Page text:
Always Bee Respectful
Western Albemarle High School hosts its own bee colony in an enclosure behind the school next to the Environmental Studies Academy (ESA) building, and thanks to a recent donation by the Rivanna Garden Club, students can now monitor the bees remotely. “The club donated a piece of electronic hive monitoring software called BroodMinder that allows us to [wirelessly] track what’s going on in the hives and communicate the hive data to students,” said Brooke Savage, an apiarist (a.k.a. beekeeper) who works with WAHS teacher Dawn Tinder to manage the school’s honey bee population.
Tinder teaches environmental biology and horticulture and has partnered with Savage, who comes in to teach a class once a month and has worked with students at the hives during summer break. In addition to managing and consulting on a variety of hives across the region, Savage also works for The Elysium Honey Company, which supports “protecting the pollinator” through outreach and mentoring programs. “Brooke approached us as Elysium was looking for schools to host apiaries, and also she has a daughter in the ESA program, which is awesome,” said Tinder.
Elysium donated the hives full of Italian honey bees and provided the funding for Savage to manage them, and the program is now in its third year at WAHS. When students were in school in person, they would feed the bees, extract the honey, and learn how to identify the different workers in the hive and how to spot and mark the queen. The BroodMinder software was already up and running as schools closed last spring due to the pandemic, so now the students can receive hive data remotely.
“There are different sensors on the hive so we can track of things like temperature, humidity, and the weight of the hive to allow us to monitor the health of the bees and to predict when they are likely to swarm,” said Savage. “That way we can go out and make that separation [of the queen] to manage the process.” In the height of summer, WAHS’s hives host about 70,000 bees, though that number drops to 5,000 or so in winter after most of the males are kicked out. The school held a “honey for your honey” fundraiser last spring in partnership with Elysium to be able to buy eight protective bee jackets and veils for the students.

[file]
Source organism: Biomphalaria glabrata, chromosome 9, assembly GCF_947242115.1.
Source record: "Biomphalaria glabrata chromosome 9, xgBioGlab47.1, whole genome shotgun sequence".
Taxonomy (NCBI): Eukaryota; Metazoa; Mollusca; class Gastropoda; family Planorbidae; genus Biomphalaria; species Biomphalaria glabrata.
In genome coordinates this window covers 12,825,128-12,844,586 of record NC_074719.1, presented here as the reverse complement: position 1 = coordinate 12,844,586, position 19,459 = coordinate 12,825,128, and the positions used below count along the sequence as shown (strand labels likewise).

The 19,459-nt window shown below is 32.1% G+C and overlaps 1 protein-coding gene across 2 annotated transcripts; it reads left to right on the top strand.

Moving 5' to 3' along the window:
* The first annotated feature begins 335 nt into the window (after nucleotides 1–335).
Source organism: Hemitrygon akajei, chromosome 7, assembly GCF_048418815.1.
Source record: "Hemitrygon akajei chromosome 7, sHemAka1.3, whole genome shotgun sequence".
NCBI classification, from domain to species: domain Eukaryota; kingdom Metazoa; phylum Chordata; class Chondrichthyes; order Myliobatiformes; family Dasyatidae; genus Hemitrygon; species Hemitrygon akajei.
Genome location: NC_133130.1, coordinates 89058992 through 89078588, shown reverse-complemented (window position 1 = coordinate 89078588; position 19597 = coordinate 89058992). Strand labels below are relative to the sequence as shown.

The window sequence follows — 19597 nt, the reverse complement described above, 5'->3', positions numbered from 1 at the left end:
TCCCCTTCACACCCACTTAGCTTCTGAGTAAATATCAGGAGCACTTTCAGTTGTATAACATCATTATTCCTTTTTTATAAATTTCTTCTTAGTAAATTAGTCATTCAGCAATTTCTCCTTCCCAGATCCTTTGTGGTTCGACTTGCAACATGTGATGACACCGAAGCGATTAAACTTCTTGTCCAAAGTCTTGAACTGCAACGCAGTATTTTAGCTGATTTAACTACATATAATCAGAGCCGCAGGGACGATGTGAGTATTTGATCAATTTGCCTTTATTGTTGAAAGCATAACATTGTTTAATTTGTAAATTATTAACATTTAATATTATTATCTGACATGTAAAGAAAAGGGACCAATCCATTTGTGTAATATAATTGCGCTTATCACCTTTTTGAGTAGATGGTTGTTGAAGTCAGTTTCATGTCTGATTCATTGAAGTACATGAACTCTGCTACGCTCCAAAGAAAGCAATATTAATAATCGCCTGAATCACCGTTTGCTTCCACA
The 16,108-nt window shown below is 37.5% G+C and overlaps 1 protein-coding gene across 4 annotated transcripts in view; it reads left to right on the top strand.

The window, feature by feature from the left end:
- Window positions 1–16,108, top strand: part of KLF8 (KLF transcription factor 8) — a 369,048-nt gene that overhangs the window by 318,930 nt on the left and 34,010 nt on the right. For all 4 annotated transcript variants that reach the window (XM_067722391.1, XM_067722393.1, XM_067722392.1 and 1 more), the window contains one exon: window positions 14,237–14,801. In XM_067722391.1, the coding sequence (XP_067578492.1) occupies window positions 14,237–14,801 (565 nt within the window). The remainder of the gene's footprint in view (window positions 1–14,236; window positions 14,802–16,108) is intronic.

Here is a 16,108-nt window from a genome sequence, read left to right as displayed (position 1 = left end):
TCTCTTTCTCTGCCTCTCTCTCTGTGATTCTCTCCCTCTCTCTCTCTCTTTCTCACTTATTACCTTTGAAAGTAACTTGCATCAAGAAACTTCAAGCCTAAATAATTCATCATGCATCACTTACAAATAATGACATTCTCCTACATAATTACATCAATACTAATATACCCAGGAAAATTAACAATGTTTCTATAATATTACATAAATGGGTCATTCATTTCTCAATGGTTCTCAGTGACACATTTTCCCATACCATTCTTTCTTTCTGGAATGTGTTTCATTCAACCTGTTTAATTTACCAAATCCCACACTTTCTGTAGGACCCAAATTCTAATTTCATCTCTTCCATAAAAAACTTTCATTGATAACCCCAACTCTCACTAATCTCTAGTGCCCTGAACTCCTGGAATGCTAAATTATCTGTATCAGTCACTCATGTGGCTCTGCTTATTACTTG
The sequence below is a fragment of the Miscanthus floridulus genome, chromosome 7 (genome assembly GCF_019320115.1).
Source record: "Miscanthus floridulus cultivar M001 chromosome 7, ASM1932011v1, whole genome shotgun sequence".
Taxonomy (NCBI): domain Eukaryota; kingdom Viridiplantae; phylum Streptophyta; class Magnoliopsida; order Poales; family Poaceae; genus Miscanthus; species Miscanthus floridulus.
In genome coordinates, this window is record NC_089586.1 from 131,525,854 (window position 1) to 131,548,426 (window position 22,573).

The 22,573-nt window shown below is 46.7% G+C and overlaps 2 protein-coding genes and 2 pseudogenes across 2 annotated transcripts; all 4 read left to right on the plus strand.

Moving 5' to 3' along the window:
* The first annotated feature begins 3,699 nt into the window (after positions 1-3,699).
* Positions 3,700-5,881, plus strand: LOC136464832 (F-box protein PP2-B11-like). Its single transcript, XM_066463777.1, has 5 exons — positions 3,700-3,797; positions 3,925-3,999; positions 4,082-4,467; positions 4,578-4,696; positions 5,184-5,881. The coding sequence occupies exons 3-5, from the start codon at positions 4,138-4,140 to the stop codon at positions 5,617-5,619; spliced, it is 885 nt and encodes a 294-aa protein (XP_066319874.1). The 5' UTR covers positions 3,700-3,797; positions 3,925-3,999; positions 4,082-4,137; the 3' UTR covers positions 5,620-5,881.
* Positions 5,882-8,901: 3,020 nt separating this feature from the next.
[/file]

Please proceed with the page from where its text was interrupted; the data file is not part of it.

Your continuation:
Bee populations worldwide are in decline, and Savage noted that 40% of bees in Virginia died last year. “Since we’re not able to actually save the bees, my goal is to replace them so I breed queens and start new hives to make up for the losses,” she said. “It’s important for the students to understand that the bee [deaths] problem is nuanced—it’s not just herbicides and pesticides, it’s a lack of forage, it’s pest predation, it’s mice, it’s tons of factors. Bees are the ultimate example of ‘it’s complicated.’